| Published: June 25, 2015
Levels of Processing
The aim of this experiment was to investigate the impact of levels of processing (Independent Variable) on our memory (Dependent Variable). We hypothesized to find that a deeper level of processing lead to a better memory and in turn, greater recall. The experiment controlled variables such as environmental conditions, age of the target population and educational background of the participants. The experiment uses the Independent Measures design and the participants are a convenience sample of teenagers. We reduced Practice Effect and Fatigue Effect by using the Single-Blind Technique. The results proved the hypothesis: Semantic encoding lead to greater retention and a deeper trace of memory whereas Structural encoding lead to a shallow processing of memory. These results are replicated in Craik and Lockhart‟s (1972), Levels of Processing model. The researches done by Hyde and Jenkins (1973) and Craik and Tulving (1975) also prove the same results: deeper levels of processing lead to better recall. The Mann-Whitney U test also made a clear distinction in the number of words recalled due to deep and shallow processing. The study also raised some limitations such as generalizations, rehearsal, ecological validity and others. In totality, the experiment effectively manipulated variables and reproduced accurate results.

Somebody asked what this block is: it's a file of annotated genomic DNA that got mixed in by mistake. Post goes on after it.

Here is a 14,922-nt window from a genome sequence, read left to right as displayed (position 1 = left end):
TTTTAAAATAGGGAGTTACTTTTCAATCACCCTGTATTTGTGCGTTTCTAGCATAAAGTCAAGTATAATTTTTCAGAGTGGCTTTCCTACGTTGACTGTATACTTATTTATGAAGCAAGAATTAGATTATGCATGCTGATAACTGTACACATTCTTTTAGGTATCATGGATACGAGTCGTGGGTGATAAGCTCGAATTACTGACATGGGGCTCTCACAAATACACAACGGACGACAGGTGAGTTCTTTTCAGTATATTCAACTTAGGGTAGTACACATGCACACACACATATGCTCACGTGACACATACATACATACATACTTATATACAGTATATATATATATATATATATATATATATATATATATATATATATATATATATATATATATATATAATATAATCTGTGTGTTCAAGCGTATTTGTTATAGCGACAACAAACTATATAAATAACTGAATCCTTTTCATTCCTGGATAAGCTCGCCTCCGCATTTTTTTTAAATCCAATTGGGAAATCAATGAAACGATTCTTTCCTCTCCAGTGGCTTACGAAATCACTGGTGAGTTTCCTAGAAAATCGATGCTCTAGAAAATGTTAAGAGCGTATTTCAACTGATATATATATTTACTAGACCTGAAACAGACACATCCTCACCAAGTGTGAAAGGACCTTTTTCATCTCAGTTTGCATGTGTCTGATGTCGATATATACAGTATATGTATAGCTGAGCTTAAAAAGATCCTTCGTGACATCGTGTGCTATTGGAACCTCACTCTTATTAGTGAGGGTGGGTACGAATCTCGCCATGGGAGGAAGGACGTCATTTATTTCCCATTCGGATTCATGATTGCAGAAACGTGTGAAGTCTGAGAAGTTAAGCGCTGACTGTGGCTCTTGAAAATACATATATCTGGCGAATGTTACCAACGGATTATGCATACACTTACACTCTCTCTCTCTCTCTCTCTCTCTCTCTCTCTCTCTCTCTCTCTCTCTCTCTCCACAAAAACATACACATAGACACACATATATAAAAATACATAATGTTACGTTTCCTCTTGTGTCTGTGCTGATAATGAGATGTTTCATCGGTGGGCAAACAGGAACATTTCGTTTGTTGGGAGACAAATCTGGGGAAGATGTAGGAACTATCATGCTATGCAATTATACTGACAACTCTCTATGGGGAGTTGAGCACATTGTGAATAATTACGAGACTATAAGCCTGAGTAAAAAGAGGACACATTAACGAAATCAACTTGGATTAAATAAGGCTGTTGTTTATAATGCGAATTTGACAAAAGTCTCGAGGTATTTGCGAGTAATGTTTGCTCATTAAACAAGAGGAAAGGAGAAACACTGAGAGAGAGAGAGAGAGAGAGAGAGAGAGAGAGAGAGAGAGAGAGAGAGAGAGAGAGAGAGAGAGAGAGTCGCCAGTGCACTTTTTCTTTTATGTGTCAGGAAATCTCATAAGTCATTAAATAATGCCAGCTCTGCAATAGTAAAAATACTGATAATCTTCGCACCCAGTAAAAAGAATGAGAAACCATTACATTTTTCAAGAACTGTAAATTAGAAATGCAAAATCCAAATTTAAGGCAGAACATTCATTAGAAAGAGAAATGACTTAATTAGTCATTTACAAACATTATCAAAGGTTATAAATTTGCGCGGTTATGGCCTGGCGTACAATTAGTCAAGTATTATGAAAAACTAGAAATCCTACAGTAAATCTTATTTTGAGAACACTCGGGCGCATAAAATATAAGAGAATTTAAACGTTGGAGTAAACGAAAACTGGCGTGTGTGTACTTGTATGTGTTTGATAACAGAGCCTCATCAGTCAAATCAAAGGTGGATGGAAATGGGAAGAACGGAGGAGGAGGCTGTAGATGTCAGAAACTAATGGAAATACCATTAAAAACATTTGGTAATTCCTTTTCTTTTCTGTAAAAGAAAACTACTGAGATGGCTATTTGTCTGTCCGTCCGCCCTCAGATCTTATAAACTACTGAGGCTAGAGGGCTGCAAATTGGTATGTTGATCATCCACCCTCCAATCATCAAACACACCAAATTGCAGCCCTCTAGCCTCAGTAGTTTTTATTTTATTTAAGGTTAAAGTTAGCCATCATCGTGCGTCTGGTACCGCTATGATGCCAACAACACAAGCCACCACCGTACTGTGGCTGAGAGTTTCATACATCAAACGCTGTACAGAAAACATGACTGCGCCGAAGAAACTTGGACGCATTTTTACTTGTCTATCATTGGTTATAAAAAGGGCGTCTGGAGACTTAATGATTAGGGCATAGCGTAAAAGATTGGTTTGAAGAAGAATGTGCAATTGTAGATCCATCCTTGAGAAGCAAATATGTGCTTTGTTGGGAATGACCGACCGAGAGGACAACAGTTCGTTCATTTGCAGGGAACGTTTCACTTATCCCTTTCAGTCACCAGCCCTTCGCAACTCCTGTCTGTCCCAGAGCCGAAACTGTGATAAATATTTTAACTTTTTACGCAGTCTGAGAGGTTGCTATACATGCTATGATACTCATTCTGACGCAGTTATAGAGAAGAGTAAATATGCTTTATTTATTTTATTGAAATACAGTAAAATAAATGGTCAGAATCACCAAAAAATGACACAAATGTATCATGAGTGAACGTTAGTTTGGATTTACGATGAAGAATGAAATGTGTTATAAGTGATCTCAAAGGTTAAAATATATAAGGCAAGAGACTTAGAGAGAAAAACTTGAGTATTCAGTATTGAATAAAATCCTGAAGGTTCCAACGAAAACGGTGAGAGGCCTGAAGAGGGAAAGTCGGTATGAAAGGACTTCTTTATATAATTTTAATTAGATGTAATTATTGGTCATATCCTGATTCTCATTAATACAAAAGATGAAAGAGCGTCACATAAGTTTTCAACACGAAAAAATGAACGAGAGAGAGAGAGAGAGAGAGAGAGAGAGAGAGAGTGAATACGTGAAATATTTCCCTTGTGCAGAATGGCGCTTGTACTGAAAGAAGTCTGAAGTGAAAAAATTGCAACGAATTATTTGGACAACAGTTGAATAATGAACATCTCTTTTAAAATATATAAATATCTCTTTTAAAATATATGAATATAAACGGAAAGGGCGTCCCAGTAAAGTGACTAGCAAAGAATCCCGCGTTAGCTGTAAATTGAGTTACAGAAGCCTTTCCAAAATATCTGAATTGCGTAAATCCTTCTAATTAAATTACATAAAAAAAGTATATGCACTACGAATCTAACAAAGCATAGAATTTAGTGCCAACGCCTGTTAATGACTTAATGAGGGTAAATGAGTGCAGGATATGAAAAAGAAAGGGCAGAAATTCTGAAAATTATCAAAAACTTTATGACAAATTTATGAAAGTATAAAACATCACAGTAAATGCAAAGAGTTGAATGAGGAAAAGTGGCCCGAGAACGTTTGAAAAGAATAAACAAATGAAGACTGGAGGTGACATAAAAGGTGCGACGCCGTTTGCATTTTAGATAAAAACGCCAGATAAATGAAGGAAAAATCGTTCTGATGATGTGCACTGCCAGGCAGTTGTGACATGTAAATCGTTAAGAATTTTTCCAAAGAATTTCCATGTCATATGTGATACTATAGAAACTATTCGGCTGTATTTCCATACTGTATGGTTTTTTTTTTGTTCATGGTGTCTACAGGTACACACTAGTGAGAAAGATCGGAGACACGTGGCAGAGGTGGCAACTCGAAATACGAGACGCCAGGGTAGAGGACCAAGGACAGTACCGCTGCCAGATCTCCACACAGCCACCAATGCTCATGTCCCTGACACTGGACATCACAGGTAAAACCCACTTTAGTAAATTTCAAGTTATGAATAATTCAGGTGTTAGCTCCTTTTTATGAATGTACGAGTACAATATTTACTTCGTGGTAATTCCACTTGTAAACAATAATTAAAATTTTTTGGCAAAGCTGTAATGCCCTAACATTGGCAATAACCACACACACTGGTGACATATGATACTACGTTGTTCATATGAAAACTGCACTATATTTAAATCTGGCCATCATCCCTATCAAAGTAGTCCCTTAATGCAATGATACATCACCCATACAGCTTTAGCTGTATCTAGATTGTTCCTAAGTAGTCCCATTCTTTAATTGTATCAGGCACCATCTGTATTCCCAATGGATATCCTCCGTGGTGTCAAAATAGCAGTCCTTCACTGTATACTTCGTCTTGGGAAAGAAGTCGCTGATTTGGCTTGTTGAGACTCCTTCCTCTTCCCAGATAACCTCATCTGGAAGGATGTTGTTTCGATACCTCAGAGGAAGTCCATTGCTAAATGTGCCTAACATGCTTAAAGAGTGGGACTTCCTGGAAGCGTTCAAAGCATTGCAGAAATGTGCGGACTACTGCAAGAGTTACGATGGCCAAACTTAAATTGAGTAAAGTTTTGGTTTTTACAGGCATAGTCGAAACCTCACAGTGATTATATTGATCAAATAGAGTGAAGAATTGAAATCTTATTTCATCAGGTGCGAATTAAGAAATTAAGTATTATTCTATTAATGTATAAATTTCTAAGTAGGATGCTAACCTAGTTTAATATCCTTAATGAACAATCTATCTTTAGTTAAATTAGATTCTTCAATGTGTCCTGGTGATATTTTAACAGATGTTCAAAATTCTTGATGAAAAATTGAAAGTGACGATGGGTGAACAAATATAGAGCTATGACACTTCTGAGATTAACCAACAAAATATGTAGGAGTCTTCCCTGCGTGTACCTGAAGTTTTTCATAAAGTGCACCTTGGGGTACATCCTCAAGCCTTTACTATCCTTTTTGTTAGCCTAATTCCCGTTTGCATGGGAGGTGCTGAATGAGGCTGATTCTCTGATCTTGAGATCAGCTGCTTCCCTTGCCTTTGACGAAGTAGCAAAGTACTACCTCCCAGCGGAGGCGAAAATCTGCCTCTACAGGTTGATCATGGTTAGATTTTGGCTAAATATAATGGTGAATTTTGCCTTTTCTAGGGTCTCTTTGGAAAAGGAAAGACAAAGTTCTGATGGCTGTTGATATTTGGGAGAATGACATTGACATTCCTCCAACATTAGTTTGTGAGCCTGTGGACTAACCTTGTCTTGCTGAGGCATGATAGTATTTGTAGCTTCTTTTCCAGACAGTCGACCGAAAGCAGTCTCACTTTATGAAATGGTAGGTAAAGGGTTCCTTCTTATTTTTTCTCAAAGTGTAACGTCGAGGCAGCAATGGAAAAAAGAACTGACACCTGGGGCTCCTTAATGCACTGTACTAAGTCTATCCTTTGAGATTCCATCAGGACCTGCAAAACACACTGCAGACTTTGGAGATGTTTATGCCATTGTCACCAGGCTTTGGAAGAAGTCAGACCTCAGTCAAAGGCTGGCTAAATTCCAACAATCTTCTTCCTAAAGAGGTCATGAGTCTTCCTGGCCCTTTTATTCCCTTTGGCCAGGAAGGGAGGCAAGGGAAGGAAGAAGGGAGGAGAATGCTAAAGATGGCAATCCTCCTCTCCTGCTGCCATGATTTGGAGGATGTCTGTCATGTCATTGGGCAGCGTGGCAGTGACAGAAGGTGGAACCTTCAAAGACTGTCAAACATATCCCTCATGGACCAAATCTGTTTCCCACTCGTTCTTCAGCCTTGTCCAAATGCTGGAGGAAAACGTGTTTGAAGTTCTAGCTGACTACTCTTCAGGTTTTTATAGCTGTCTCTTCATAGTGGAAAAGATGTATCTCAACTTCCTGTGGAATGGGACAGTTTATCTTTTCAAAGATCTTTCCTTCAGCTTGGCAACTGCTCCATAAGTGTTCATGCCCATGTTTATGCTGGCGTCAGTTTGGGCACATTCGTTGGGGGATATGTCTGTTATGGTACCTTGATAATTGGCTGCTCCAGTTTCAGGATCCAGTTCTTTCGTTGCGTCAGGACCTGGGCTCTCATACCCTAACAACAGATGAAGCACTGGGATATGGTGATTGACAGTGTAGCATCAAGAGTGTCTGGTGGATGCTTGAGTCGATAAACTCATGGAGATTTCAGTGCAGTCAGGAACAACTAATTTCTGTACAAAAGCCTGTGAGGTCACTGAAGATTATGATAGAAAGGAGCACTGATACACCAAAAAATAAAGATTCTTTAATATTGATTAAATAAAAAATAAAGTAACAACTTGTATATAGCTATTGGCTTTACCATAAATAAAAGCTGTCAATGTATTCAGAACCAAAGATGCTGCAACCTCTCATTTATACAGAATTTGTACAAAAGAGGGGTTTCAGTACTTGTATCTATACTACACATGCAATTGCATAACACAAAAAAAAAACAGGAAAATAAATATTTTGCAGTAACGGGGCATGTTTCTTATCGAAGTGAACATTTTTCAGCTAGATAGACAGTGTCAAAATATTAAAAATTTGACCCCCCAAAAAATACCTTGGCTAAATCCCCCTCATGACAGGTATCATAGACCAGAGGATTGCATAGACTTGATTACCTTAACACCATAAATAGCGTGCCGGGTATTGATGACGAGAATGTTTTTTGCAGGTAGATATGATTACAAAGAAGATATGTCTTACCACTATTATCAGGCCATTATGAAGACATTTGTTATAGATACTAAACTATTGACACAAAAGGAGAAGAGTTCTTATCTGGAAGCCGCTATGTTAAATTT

This is an Open Access Research distributed under the terms of the Creative Commons Attribution License (www.creativecommons.org/licenses/by/2.0), which permits unrestricted use, distribution, and reproduction in any Medium, provided the original work is properly cited.
© 2015 I D Patel, M Jadav, S. Mathew
Received: April 19, 2015; Revision Received: May 28, 2015; Accepted: June 25, 2015
Published in Volume 02, Issue 3, April-June, 2015